Performance of Anthill Soil Replaced Concrete in Sulfate Solutions

Journal article


Kamau, J, Ahmed, A and Hirst, P (2017). Performance of Anthill Soil Replaced Concrete in Sulfate Solutions. EJERS, European Journal of Engineering Research and Science. 2 (5), pp. 50-55. https://doi.org/10.24018/ejers.2017.2.5.351
AuthorsKamau, J, Ahmed, A and Hirst, P
Abstract

Durability of concrete is defined as its ability to resist any form of deterioration, allowing it to retain its original form and quality after it has been exposed to the environment of its intended use. Sulfate attack causes concrete to lose its compressive strength through the decomposition of the products of hydration of cement. Pozzolanic reactions from Supplementary Cementitious Materials (SCMs) help in resisting the sodium sulfate (Na2SO4) attack. This work investigated the potential use of Anthill Soil (AHS) to improve the performance of concrete in sulfate aggressive environments. An AHS replacement of 30% (per cent) by the weight of cement was used to make concrete test bars and cubes. The 0% replacement also referred to as the control was used as the point of reference from which all performances were measured. The specimens were immersed in 5% Na2SO4, 5% magnesium sulfate (MgSO4), and 5% mixed solution of Na2SO4 and MgSO4. Elongation measurements were taken over a period of 9 months, whereas compressive strength tests, which were used to work out the Strength Deterioration Factors (SDFs) and visual observations for surface deterioration were carried out at 9 months. From the results, AHS specimens that were immersed in the Na2SO4, MgSO4 and mixed Na2SO4 and MgSO4 solutions performed poorly in elongation compared with the control specimens, but had lower SDFs in the Na2SO4 and mixed solutions of Na2SO4 and MgSO4. The surface deterioration of AHS specimens in the MgSO4 solution was worse than that of the control specimens but was similar to that of the control in the mixed sulfate solution of Na2SO4 and MgSO4. The SDF results highlight the potential of using AHS with an advantage in Na2SO4 and mixed Na2SO4 and MgSO4 environments.

KeywordsAnthill Soil; Sulfate Attack; Sulfate Resistance; Sulfate Aggressive Environments
Year2017
JournalEJERS, European Journal of Engineering Research and Science
Journal citation2 (5), pp. 50-55
Publisher European Open Access Publishing (EUROPA)
ISSN2506-8016
Digital Object Identifier (DOI)https://doi.org/10.24018/ejers.2017.2.5.351
Publication dates
Print21 May 2017
Publication process dates
Deposited30 May 2017
Accepted05 May 2017
Publisher's version
License
File Access Level
Open
Permalink -

https://openresearch.lsbu.ac.uk/item/86z4q

Download files

Publisher's version
351-1484-1-PB performance of anthill soil replacement.pdf
License: CC BY 4.0
File access level: Open

  • 20
    total views
  • 61
    total downloads
  • 0
    views this month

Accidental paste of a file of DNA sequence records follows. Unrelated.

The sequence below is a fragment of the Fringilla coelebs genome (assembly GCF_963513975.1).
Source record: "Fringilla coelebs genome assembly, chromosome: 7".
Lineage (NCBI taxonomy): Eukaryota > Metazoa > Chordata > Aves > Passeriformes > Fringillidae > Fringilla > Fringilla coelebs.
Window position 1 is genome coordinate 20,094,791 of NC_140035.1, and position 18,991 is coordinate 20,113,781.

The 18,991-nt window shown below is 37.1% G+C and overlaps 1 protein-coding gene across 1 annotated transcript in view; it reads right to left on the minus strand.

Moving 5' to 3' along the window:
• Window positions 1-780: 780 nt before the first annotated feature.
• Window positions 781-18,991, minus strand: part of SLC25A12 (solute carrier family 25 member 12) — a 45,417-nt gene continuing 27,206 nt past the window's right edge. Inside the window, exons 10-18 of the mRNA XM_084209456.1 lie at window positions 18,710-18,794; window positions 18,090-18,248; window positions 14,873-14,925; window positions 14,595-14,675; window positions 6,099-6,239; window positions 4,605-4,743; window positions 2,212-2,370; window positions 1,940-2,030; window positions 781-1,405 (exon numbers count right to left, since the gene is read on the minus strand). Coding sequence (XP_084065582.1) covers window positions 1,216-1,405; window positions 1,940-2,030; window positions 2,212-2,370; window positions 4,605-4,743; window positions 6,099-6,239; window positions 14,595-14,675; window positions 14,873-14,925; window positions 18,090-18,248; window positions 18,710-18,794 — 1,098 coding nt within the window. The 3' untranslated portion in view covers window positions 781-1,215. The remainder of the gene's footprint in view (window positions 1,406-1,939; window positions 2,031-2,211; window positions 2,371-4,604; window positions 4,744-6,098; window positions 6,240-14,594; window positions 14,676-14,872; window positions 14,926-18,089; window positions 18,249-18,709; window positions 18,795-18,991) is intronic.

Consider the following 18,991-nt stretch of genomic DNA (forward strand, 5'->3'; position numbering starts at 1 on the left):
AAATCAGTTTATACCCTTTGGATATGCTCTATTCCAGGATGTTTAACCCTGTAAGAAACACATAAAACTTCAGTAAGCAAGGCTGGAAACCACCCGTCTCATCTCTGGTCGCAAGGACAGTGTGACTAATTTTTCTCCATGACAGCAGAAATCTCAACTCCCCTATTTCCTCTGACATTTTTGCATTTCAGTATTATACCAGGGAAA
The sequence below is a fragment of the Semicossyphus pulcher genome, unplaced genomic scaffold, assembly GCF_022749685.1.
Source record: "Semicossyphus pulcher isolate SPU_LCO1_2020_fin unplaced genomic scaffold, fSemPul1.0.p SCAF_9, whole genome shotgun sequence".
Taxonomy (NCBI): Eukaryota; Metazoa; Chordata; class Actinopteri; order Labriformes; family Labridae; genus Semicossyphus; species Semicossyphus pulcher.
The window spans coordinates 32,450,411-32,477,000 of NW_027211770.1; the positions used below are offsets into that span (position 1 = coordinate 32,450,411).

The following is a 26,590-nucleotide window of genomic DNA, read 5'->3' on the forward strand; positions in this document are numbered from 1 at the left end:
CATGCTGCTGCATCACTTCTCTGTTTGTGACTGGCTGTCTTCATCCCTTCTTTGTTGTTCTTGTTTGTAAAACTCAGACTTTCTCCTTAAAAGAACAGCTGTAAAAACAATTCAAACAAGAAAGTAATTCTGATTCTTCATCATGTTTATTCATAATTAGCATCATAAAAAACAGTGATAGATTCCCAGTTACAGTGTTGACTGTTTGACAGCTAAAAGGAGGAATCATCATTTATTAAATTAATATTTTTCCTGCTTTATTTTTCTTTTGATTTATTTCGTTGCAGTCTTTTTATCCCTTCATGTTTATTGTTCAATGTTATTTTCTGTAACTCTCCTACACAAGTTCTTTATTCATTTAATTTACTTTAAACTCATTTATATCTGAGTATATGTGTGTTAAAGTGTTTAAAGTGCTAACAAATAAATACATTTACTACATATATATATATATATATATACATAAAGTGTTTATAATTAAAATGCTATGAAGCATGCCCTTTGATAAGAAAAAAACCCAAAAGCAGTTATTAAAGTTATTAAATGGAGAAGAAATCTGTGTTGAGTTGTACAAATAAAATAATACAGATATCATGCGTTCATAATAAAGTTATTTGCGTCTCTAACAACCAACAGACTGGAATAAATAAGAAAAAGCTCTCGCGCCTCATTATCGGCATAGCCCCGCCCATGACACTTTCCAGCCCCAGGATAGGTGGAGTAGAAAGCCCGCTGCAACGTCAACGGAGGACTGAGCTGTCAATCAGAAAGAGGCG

• 0
    downloads this month

Export as

Related outputs

In-vivo Barretts esophagus digital pathology stage classification through feature enhancement of confocal laser endomicroscopy
Ghatwary, N, Ahmed, A, Grisan, E, Jalab, H, Bidaut, L and Ye, X (2019). In-vivo Barretts esophagus digital pathology stage classification through feature enhancement of confocal laser endomicroscopy. J Med Imaging (Bellingham). 6 (1). https://doi.org/https://www.doi.org/10.1117/1.JMI.6.1.014502
Suitability of Anthill Soil as a Supplementary Cementitious Material
Kangwa, J, Kamau, J, Ahmed, A and Hirst, P (2018). Suitability of Anthill Soil as a Supplementary Cementitious Material. European Journal of Engineering Research and Science -EJERS. 3 (7), pp. 5-11. https://doi.org/10.24018/ejers.2018.3.7.785
Influence of Rice Husk Ash Density on the workability and strength of structural concrete
Kangwa, J, Kamau, J, Ahmed, A, Hirst, P and Hyndman, F (2017). Influence of Rice Husk Ash Density on the workability and strength of structural concrete. European Journal of Engineering Research and Science. 2 (3), pp. 36-43. https://doi.org/10.24018/ejers.2017.2.3.292
Permeability of Corncob Ash, Anthill soils and Rice husk replaced concrete
Kamau, J, Ahmed, A, Hirst, P and Kangwa, J (2017). Permeability of Corncob Ash, Anthill soils and Rice husk replaced concrete. International Journal of Science, Environment and Technology. 6 (2), pp. 1299-1308.
Performance of Class F Pulverised Fuel Ash and Ground Granulated Blast Furnace Slag in Ternary Concrete Mixes
Kamau, J, Ahmed, A, Hirst, P and Kangwa, J (2017). Performance of Class F Pulverised Fuel Ash and Ground Granulated Blast Furnace Slag in Ternary Concrete Mixes. EJERS, European Journal of Engineering Research and Science. 2 (6), pp. 36-41. https://doi.org/10.24018/ejers.2017.2.6.363
Viability of using Corncob Ash as a Pozzolan in Concrete
Kamau, J, Ahmed, A, Hirst, P and Kangwa, J (2016). Viability of using Corncob Ash as a Pozzolan in Concrete. International Journal of Science, Environment and Technology. 5 (6), pp. 4532-4544.
Suitability of Corncob Ash as a supplementary Cementitious Material
Kamau, J, Ahmed, A, Hirst, P and Kangwa, J (2016). Suitability of Corncob Ash as a supplementary Cementitious Material. International Journal of Materials Science and Engineering. 4 (4), pp. 215-228. https://doi.org/10.17706/ijmse.2016.4.4.215-228